- 2K-Method. The 2K method is a technique developed by Hooper B.W. to predict head loss in an elbow, valve, or tee. The 2K method improves the excess head method by characterizing the change in pressure loss due to varying Reynolds number. The 2-K method is advantageous over other methods, especially in the laminar flow region.
- 3K-Method. The 3K method (by Ron Darby in 1999) further improves the accuracy of the pressure loss calculation by also characterizing the change in geometric proportions of a fitting as its size changes. This makes the 3K method particularly accurate for a system with large fittings.
Flow-through Elbow – Minor Loss
The flow-through elbows are quite complicated. Any curved pipe always induces a larger loss than the simple straight pipe. This is because, in a curved pipe, the flow separates on the curved walls. For a very small radius of curvature, the incoming flow is unable to make the turn at the bend. Therefore the flow separates and in part stagnates against the opposite side of the pipe. In this part of the bend, the pressure raises (as a result of Bernoulli’s principle), and the velocity decreases.
An interesting feature of the K-values for elbows is their non-monotone behavior as the R/D ratio increases. The K-values include both the local losses and frictional losses of the pipe. The local losses, caused by flow separation and secondary flow, decrease with R/D, while the frictional losses increase because the bend length increases. Therefore there is a minimum in the K-value near the normalized radius of curvature of 3.
It is known that when the fluid is heated (e.g.,, in a fuel channel), the fluid expands (change in the fluid density) and increases its flow velocity as a result of the continuity equation (the channel cross-section remains the same). For a control volume that has a single inlet and a single outlet, this equation states that, for steady-state flow, the mass flow rate into the volume must equal the mass flow rate out.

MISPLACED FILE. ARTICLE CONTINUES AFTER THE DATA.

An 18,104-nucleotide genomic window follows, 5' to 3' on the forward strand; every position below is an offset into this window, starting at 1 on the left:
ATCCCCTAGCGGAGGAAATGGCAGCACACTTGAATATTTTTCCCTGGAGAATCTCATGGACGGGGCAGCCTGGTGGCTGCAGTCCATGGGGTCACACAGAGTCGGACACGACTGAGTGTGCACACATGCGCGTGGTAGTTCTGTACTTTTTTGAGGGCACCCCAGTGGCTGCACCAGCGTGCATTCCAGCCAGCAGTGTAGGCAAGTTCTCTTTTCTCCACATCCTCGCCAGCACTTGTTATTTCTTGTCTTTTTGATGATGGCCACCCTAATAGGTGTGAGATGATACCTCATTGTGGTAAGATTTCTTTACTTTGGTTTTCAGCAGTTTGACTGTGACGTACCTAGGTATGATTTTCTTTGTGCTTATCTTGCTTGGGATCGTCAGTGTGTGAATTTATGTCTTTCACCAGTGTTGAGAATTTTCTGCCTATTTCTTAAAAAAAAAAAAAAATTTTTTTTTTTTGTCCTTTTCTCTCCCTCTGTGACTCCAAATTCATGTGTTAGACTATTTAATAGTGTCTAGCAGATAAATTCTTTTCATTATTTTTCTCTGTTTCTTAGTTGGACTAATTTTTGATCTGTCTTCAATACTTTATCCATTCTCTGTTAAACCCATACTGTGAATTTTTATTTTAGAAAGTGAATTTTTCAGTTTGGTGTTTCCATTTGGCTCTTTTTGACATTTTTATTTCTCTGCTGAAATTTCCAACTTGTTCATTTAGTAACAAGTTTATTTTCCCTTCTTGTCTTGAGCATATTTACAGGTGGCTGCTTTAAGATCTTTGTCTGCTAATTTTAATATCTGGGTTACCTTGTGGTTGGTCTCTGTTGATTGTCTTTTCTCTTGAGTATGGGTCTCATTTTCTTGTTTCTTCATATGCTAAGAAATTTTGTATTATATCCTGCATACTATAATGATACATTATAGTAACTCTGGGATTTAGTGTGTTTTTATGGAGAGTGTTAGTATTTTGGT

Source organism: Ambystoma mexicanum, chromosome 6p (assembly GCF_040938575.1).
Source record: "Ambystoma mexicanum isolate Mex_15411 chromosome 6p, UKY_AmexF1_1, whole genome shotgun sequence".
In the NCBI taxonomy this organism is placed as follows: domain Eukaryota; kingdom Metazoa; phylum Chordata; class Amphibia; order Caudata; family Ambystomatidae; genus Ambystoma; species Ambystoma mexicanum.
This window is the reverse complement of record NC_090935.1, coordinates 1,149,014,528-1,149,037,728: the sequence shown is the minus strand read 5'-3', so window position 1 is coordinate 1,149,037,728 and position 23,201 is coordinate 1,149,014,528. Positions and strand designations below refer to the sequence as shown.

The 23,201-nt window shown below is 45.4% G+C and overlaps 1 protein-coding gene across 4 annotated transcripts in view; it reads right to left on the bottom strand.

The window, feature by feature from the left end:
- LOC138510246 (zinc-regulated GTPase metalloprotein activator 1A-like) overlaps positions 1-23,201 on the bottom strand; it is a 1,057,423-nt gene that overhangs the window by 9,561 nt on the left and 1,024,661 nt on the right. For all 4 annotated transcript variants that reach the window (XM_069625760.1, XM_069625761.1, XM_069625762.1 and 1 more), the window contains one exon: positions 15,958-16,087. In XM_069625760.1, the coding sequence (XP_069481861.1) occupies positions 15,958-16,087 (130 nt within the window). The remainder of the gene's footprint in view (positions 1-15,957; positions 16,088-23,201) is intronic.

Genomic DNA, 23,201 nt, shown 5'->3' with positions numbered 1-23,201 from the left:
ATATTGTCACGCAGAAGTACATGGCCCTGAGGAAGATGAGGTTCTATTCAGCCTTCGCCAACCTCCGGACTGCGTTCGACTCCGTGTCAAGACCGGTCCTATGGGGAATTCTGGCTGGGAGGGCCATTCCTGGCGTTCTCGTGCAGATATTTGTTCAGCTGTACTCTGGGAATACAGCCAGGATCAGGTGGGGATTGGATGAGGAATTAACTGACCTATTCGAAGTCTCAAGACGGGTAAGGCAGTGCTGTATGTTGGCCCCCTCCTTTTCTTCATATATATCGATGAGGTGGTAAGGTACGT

See also: Subcooled Water Properties
Another very important principle states (Bernoulli’s principle) that the increase in flow velocity in the heated channel causes the lowering of fluid pressure. This pressure loss can also be considered as a local pressure loss and can be calculated from the following equation:
The flow rate through a reactor core – coolant acceleration
It is an illustrative example, and the following data do not correspond to any reactor design.
Pressurized water reactors are cooled and moderated by high-pressure liquid water (e.g.,, 16MPa). At this pressure, water boils at approximately 350°C (662°F). The inlet temperature of the water is about 290°C (⍴ ~ 720 kg/m3). The water (coolant) is heated in the reactor core to approximately 325°C (⍴ ~ 654 kg/m3) as the water flows through the core.
The primary circuit of typical PWRs is divided into 4 independent loops (piping diameter ~ 700mm). Each loop comprises a steam generator and one main coolant pump. Inside the reactor pressure vessel (RPV), the coolant first flows down outside the reactor core (through the downcomer). The flow is reversed up through the core from the bottom of the pressure vessel, where the coolant temperature increases as it passes through the fuel rods and the assemblies formed by them.
- Pressure loss due to the coolant acceleration in an isolated fuel channel
- channel inlet flow velocity is equal to 5.17 m/s
- channel outlet flow velocity is equal to 5.69 m/s
The pressure loss due to the coolant acceleration in an isolated fuel channel is then:
This fact has important consequences. Due to the different relative power of fuel assemblies in a core, these fuel assemblies have different hydraulic resistance. This may induce a local lateral flow of primary coolant and must be considered in thermal-hydraulic calculations.